Renegade Row Common Training Mistakes

There are two very common mistakes to be aware of and avoid when performing the renegade row.

Typically, these errors creep in as a result of one of two things. Either using too much weight or setting up incorrectly prior to starting the exercise.

1) Rotating the Trunk

As discussed, the greatest benefits associated with this exercise will come about through resisting rotation.

Often rotation will occur when too much weight is being used. The body will utilize rotation and move out of the plank position in order to assist the drive of the dumbbell.

Take a moment to remind yourself that both the shoulders and hips should stay neutrally aligned and parallel to the floor throughout the duration of the exercise.

If you find that you are rotating in order to bring the dumbbell up, simply lower the dumbbell weight to allow you to control the movement to a greater degree.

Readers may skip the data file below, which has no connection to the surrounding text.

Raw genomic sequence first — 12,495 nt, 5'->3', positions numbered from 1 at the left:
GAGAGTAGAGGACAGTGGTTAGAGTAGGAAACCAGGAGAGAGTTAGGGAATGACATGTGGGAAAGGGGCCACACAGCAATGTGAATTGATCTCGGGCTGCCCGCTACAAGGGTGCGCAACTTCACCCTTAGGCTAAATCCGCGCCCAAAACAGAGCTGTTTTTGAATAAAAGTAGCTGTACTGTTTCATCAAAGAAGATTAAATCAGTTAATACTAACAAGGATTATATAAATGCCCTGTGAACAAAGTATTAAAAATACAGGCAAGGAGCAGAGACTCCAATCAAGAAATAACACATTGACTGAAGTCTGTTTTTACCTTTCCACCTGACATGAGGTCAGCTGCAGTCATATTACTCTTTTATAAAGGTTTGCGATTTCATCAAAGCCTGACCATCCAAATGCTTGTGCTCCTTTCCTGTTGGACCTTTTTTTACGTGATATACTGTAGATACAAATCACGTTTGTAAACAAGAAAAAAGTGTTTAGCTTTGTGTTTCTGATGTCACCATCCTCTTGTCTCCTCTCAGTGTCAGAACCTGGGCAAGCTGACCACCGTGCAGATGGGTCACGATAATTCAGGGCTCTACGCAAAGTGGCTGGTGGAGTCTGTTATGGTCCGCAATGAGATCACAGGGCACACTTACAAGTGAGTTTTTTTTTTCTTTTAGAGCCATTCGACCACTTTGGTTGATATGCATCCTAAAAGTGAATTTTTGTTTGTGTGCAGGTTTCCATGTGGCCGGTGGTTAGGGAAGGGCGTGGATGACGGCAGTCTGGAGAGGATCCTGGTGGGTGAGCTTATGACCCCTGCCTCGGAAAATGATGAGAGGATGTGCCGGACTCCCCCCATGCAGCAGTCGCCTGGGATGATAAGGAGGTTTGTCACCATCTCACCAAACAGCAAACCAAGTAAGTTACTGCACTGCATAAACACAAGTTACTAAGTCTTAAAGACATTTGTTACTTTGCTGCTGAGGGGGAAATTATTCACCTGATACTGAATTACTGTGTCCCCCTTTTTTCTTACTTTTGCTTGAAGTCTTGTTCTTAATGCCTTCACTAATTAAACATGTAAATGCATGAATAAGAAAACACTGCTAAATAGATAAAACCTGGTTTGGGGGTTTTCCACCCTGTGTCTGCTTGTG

2) Lifting the Feet Off The Floor

One of the most challenging components of the renegade row is keeping the feet grounded while rowing.

Finding a stance that allows you to maintain ground contact throughout is imperative. This may mean experimenting a little with your stance to find what works best for you.

If you find that the feet lift from the floor or move excessively, adjust your stance and consider reducing the weight once again.

Renegade Row Variations

For those who are looking to advance their training or challenge themselves, there are a number of effectual renegade row progressions.

Here are 3 of the best renegade row variations to allow you to further develop full-body strength and stability.

1) Renegade Row with Push-Up

A very simple yet effective variation is to add a push up after completing your rows. To complete one full repetition, row both sides individually and then perform one full push-up.

2) Kettlebell Renegade Row

This variation is for those who are experienced and consider themselves to be at an advanced stage.

Because kettlebells are less stable than dumbbells, this exercise will provide a real challenge in terms of both trunk and shoulder stability.